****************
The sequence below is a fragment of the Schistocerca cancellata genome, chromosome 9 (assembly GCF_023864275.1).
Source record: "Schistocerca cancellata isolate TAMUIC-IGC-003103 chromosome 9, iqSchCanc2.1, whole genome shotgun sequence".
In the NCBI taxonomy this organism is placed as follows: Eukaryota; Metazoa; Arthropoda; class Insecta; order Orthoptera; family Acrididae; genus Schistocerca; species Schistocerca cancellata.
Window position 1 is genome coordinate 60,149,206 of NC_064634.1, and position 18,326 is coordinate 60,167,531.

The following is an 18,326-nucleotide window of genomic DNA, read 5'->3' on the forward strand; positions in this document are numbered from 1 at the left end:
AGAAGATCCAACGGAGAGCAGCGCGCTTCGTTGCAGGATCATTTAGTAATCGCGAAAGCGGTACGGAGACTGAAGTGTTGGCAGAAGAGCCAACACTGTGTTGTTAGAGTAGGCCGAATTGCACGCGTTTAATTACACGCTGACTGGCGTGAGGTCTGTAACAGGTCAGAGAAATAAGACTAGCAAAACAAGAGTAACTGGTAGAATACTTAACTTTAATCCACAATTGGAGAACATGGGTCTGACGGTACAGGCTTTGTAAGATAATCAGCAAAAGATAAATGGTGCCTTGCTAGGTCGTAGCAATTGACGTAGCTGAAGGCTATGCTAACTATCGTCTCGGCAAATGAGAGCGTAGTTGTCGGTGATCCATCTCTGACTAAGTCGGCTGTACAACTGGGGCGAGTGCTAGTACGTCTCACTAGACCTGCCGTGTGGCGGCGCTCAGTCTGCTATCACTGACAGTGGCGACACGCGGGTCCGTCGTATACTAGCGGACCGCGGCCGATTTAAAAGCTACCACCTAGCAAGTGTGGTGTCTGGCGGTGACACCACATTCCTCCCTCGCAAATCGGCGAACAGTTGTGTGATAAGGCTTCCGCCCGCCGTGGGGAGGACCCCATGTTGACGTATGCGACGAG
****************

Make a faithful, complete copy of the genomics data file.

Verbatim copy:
The sequence below is a fragment of the Schistocerca cancellata genome, chromosome 9 (assembly GCF_023864275.1).
Source record: "Schistocerca cancellata isolate TAMUIC-IGC-003103 chromosome 9, iqSchCanc2.1, whole genome shotgun sequence".
In the NCBI taxonomy this organism is placed as follows: Eukaryota; Metazoa; Arthropoda; class Insecta; order Orthoptera; family Acrididae; genus Schistocerca; species Schistocerca cancellata.
Window position 1 is genome coordinate 60,149,206 of NC_064634.1, and position 18,326 is coordinate 60,167,531.

The following is an 18,326-nucleotide window of genomic DNA, read 5'->3' on the forward strand; positions in this document are numbered from 1 at the left end:
AGAAGATCCAACGGAGAGCAGCGCGCTTCGTTGCAGGATCATTTAGTAATCGCGAAAGCGGTACGGAGACTGAAGTGTTGGCAGAAGAGCCAACACTGTGTTGTTAGAGTAGGCCGAATTGCACGCGTTTAATTACACGCTGACTGGCGTGAGGTCTGTAACAGGTCAGAGAAATAAGACTAGCAAAACAAGAGTAACTGGTAGAATACTTAACTTTAATCCACAATTGGAGAACATGGGTCTGACGGTACAGGCTTTGTAAGATAATCAGCAAAAGATAAATGGTGCCTTGCTAGGTCGTAGCAATTGACGTAGCTGAAGGCTATGCTAACTATCGTCTCGGCAAATGAGAGCGTAGTTGTCGGTGATCCATCTCTGACTAAGTCGGCTGTACAACTGGGGCGAGTGCTAGTACGTCTCACTAGACCTGCCGTGTGGCGGCGCTCAGTCTGCTATCACTGACAGTGGCGACACGCGGGTCCGTCGTATACTAGCGGACCGCGGCCGATTTAAAAGCTACCACCTAGCAAGTGTGGTGTCTGGCGGTGACACCACATTCCTCCCTCGCAAATCGGCGAACAGTTGTGTGATAAGGCTTCCGCCCGCCGTGGGGAGGACCCCATGTTGACGTATGCGACGAG